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An Alaska Buffalo Hunt

by Riley Woodford
Alaska Department of Fish and Game

Photo by Steve DuBois

Most of the bison in the Delta Junction area are descendents of a 1928 transplant from Montana.  This is the largest of the four bison populations in the state. Often called “buffalo”, but they are more accurately named bison, as they are only distantly related to the real buffalo of Africa and Asia.

The three bison were all big, but one shaggy bull dusted with snow stood out. Hunter Travis Smith, 14, knelt and rested the heavy octagon barrel of his buffalo rifle on a shooting stick, then took aim at a 1,200-pound Alaska buffalo.

A herd of about 400 wild, free-ranging plains bison roams the countryside near Delta Junction in Interior Alaska. About 16,000 hunters apply each year for the chance to hunt these massive beasts, and only 130 people received permits last year. Smith was one of the lucky few to draw a permit, and headed 500 miles north to Delta from his home in Kenai last November with his father, Roy Smith, and family friend Paul Bell.

“The big thing about this hunt for us is the uniqueness of this animal,” said Roy Smith. “It has a long history in the United States, and in the prehistory of Alaska. We don’t hear much about that, but wood bison and steppe bison were here in prehistoric times.”

During the Ice Age, steppe bison – the ancestors of modern bison – migrated to Alaska from Asia, crossing the Bering land corridor. Far larger than modern buffalo, with much longer horns, these giant herbivores shared the tundra of prehistoric Alaska with wild horses, wooly mammoths and western camels.

As the ice sheets advanced and retreated, these migratory animals spread across North America. Bison evolved into two subspecies, wood bison and plains bison. The giant longhorn steppe bison became extinct. Wood bison adapted to life in the north, grazing in the meadows and forests of Alaska and Canada. The smaller plains bison thrived farther south and formed the famous buffalo herds of the American Great Plains.

Although wood bison can still be found in Canada, they disappeared from Alaska about 100 years ago, likely due to hunters and changing environmental conditions. Plains bison were introduced to Alaska in 1928. The animals in the Delta Bison Herd are all descendents of 23 plains bison from Montana. The herd increased steadily throughout the ‘30s and ‘40s, and in 1950 a hunting season was established to stabilize the size of the Delta herd.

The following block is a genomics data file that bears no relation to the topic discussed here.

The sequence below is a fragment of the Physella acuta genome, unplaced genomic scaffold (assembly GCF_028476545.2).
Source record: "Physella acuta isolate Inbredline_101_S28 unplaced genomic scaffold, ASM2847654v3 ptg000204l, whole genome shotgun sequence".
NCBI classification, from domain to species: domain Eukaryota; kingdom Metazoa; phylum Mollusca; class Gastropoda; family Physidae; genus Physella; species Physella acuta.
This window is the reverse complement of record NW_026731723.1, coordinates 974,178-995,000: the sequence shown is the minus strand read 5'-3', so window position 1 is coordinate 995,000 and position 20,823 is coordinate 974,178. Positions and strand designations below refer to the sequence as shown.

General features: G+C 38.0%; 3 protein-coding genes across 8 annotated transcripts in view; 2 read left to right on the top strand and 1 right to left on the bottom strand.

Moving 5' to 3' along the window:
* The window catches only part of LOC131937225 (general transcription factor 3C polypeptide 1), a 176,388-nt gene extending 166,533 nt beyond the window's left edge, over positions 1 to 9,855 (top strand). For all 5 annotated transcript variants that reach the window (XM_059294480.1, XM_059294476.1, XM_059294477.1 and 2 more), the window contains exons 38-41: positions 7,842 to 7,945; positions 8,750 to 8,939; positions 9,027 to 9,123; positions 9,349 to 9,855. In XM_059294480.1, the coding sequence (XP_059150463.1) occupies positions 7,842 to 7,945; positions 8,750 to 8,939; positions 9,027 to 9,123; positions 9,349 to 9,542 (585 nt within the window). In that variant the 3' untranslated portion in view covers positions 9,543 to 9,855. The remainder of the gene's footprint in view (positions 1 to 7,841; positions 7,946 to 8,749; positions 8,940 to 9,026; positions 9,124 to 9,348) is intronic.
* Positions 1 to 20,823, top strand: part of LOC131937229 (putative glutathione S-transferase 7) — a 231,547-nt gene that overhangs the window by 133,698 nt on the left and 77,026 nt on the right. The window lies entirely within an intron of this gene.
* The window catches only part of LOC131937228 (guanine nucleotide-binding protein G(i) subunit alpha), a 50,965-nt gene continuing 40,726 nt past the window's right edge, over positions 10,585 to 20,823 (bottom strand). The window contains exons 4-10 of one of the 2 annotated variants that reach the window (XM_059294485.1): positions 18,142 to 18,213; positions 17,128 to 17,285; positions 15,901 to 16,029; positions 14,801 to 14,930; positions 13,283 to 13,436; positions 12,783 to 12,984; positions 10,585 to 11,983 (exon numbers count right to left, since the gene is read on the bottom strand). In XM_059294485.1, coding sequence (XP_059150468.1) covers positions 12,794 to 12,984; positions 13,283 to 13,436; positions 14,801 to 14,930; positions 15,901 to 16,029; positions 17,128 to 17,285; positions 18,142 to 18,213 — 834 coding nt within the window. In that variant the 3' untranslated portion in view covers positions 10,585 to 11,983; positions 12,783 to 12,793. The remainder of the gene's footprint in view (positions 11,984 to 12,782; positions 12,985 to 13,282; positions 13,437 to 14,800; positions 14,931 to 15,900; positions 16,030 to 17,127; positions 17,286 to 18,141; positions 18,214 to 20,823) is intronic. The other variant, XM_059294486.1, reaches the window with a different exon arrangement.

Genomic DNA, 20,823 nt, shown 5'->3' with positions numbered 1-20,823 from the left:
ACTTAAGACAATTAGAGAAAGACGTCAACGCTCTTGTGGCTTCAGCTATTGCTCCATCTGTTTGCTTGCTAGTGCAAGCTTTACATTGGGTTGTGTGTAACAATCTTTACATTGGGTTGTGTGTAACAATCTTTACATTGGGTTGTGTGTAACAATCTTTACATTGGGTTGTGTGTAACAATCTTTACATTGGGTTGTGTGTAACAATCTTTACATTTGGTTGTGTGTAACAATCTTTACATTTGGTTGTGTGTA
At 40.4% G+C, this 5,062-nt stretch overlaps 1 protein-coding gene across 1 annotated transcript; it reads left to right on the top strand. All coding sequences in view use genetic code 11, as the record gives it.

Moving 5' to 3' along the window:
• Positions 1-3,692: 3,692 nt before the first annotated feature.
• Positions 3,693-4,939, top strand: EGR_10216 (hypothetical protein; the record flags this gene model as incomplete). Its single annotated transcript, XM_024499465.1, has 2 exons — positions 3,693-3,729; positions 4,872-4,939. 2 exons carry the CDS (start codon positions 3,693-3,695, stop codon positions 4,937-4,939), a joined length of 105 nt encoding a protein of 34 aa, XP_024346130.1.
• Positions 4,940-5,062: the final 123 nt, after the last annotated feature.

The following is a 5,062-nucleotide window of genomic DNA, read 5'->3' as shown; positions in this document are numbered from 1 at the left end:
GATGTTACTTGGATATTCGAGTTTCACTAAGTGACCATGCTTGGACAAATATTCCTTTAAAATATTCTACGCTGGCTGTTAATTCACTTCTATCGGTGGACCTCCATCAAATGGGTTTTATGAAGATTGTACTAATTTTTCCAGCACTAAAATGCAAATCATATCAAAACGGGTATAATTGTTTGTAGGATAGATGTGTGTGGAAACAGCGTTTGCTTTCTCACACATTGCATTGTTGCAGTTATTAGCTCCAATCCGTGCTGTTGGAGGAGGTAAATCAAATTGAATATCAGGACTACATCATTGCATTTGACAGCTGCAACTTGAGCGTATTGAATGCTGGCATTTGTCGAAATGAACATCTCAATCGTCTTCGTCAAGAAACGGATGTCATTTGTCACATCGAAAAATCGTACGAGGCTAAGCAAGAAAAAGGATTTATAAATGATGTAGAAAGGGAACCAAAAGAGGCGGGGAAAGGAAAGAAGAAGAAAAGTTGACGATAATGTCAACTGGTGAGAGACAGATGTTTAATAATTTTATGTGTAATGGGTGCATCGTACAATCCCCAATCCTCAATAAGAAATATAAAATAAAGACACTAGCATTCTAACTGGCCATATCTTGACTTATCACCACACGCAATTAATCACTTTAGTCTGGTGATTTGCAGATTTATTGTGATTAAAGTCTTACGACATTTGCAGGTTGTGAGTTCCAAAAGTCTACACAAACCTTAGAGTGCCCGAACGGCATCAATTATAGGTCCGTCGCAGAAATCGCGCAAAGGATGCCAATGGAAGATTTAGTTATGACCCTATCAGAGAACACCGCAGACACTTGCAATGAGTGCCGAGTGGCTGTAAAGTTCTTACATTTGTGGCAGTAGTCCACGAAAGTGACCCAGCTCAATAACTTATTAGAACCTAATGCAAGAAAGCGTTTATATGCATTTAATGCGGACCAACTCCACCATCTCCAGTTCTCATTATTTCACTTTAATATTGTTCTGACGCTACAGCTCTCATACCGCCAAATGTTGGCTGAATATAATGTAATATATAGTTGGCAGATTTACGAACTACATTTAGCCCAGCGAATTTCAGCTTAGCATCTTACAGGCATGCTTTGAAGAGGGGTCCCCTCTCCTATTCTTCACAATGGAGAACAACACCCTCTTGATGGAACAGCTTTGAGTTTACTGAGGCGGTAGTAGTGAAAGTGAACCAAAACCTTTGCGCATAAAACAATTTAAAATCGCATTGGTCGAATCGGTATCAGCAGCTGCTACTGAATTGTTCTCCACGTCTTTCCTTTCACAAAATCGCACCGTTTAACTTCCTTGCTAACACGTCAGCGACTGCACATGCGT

Alaska plains bison.

Photo by Riley Woodford

Bison comeback: Wood bison were common in Alaska during the ice age, but became extinct in the late 1800s. Plains bison, such as the one above, were introduced to Alaska in the 1920s.

Emigration and transplants created additional herds at Copper River, Chitina River and Farewell, and a few dozen permits are issued each year to hunt animals in these herds as well.

The Delta Junction Bison Range, a 90,000-acre tract of public land, was established in 1979 near Delta to ensure adequate winter range for the animals and to diminish damage caused by bison on adjacent farms. Bison spend fall and winter on the Delta Junction Bison Range and on private land in the area. During calving season, between late April and early June, they move a few dozen miles southwest to the gravel bars of the Delta River. The bison summer along the river, and they can be seen on the gravel bars along the Delta River from several viewpoints on the Richardson Highway.

Roy Smith said he applied for the Delta bison hunt for a number of years without luck. This year, at about 100-to-1 odds, his son Travis drew a permit his second try. A young but experienced hunter, Travis took a black bear when he was 11 and has successfully hunted moose as well. Roy said when he told people that Travis had drawn a permit, he found a prevalent misconception.